By Bill Kohlhaase
Of all the things believed to be capable of changing the world back in the 1960s—love, drugs, rock & roll—only rock delivered. Love, a delusional concept for centuries, didn’t really change anything—people just went right on cheating and killing each other. Drugs weren’t really new—history students know how fond our forefathers were of opiates, cocaine-spiked soft drinks and various other snake oils. But music—loud, electric, tribal music—made an impact. It liberated art and cultural politics in ways that changed the universe.
Joe Boyd believes in the power of music. That’s the apparent fact in White Bicycles, his memoir on a life spent as a record promoter, producer and impresario. Boyd isn’t naïve about this power, either. Music made him a living, no matter how skimpy it was at times, and gave him a career that most would envy. If you think all those longhair musicians of the era were just in it for the art and the chicks, Boyd will set you straight. Certain rockers here—we won’t mention Bob Dylan’s name—were driven by egos as big as that of any actor, politician or corporate shill. Many built bank accounts even as they tore down the walls.
Boyd’s title refers to the communal bicycles that were posted around Amsterdam in the ‘60s for people to use at their pleasure. More than an image, the shared bicycles relate directly to Boyd’s narrative through a song about them, performed by the now-obscure English band Tomorrow. Boyd frames his tale, “The sixties began in the summer of 1956, ended in October of 1973 and peaked just before dawn on 1 July, 1967 during a set by Tomorrow at the UFO Club in London.” After that point, he says, the social and cultural forces that had come together before the fateful July night began to evaporate, “in the heat of ugly drugs, violence, commercialism and police pressure.” In Amsterdam, people began stealing the white bicycles and keeping them as their own. But before things turned, Boyd had quite a ride.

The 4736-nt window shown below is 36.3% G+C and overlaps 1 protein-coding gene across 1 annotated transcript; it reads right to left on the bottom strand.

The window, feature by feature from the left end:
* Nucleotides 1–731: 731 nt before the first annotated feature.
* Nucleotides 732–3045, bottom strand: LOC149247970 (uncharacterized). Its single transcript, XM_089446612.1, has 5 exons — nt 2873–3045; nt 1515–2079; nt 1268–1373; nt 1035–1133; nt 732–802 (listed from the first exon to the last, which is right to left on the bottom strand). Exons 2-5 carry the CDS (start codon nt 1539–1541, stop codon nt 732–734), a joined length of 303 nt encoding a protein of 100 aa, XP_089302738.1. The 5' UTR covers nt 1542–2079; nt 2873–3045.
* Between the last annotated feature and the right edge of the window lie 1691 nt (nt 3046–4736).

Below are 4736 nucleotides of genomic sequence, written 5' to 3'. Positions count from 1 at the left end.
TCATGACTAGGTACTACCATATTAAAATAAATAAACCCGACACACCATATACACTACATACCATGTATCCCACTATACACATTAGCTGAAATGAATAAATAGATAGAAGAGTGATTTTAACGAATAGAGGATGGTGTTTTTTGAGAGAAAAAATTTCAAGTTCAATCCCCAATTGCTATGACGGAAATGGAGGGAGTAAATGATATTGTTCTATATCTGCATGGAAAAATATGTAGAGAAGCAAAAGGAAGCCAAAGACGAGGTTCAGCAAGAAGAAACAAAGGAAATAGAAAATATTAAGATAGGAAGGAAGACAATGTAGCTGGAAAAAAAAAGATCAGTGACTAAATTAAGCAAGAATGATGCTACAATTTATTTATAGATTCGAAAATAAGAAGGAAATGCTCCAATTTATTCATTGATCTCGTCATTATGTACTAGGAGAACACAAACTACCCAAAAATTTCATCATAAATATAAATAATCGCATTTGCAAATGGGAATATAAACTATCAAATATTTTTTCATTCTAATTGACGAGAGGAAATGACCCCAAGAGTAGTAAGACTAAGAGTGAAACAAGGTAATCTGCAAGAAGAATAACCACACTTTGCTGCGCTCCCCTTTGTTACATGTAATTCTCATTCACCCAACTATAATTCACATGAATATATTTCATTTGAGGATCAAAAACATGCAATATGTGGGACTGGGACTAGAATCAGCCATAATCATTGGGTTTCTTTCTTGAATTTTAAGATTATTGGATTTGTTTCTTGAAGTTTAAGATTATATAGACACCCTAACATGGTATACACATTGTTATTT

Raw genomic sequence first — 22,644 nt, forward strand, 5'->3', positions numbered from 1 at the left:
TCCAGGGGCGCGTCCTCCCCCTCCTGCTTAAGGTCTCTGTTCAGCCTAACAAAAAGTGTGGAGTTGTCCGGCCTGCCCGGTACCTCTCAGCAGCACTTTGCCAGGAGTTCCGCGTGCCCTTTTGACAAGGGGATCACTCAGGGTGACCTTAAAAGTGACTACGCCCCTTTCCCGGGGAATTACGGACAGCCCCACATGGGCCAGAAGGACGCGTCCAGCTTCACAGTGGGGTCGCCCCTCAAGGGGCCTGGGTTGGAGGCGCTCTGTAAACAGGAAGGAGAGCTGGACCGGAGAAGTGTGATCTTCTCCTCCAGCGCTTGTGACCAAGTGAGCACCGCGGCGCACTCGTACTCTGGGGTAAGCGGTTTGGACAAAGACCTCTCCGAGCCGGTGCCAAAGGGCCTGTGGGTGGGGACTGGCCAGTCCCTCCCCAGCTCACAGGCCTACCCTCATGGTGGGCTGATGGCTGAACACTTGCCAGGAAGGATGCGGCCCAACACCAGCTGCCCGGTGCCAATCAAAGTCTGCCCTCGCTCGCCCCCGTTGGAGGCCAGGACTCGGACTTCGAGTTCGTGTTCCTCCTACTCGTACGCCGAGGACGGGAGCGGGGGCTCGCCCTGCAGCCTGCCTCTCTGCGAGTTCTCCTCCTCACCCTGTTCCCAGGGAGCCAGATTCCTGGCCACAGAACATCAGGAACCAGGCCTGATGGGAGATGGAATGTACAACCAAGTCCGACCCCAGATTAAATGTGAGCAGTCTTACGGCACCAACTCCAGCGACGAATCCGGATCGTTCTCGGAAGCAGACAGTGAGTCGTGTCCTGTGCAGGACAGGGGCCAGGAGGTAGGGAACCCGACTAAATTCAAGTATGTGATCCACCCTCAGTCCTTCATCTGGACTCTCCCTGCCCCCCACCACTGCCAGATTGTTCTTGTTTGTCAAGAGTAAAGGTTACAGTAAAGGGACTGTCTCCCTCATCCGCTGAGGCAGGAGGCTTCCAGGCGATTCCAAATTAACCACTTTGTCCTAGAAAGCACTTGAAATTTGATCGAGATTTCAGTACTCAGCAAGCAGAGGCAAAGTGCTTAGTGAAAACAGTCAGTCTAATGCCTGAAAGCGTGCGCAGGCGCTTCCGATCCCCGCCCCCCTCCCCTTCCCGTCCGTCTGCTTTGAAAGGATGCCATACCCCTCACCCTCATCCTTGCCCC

Between that rise and fall, Boyd tells us what it means to love music, how one’s horizons expand as realizations and history take hold. He began like many of us: sitting around with friends listening to each other’s recordings. An obsession with blues great Lonnie Johnson sent him in search of the man to pull him out of obscurity for a concert at Princeton. Soon he becomes road manager for a tour that includes Muddy Waters, Sister Rosetta Tharpe, Brownie McGhee, Sonny Terry and others—not the only time in the book where music trumps bad feelings and suspicions. From there, he’s on to jazz tours for promoter George Wein, and a turn as stage manager of the Newport Folk Festival in 1965 when Dylan plugged in and many fans tuned out. Then, on to London and club management, where he promoted fledgling performances of Pink Floyd, the Soft Machine and the Crazy World of Arthur Brown.
Throughout the book, Boyd can’t hide his enthusiasm. He looked for music that would shake the world and found it. Even as he goes on to produce the Incredible String Band and Fairport Convention, Boyd feels the power and wants others to feel it as well. He learns the lineage so obvious today; that rock was spawned from blues and jazz, and that folk music, be it Irish, African or American carries common threads, one of them being passion.
There are some great stories here, not all of them about the famous. We learn how Dick Clark was installed on Bandstand over a less attractive but otherwise popular host. Boyd comes home ready to make love and finds Bob Dylan has moved in on his girl. He dishes more about the competition to sign Pink Floyd than he does about bad-boy Syd Barrett, leader of the band’s psychedelic period. Boyd knows the sometimes arbitrary power that A&R persons have, signing bands that suit their tastes, but possibly no one else’s. It’s no surprise that business, especially the record business, can influence art. And Boyd makes no bones about wanting his artists and himself to succeed. Still, it’s a shock to hear that tragic troubadour Nick Drake complained about not being rich and famous.
In the end, we admire Boyd for his broad taste and devotion to his artists. He thinks that the availability of music today takes away some of its mystery by making the act of discovery so commonplace. White Bicycles is a sober look at a great period in music and what went wrong. It’s the dark side of the moon come to light.
Whire Bicycles: Making Music in the 1960s by Joe Boyd. Serpent’s Tail, paperback, 282 pages, $18.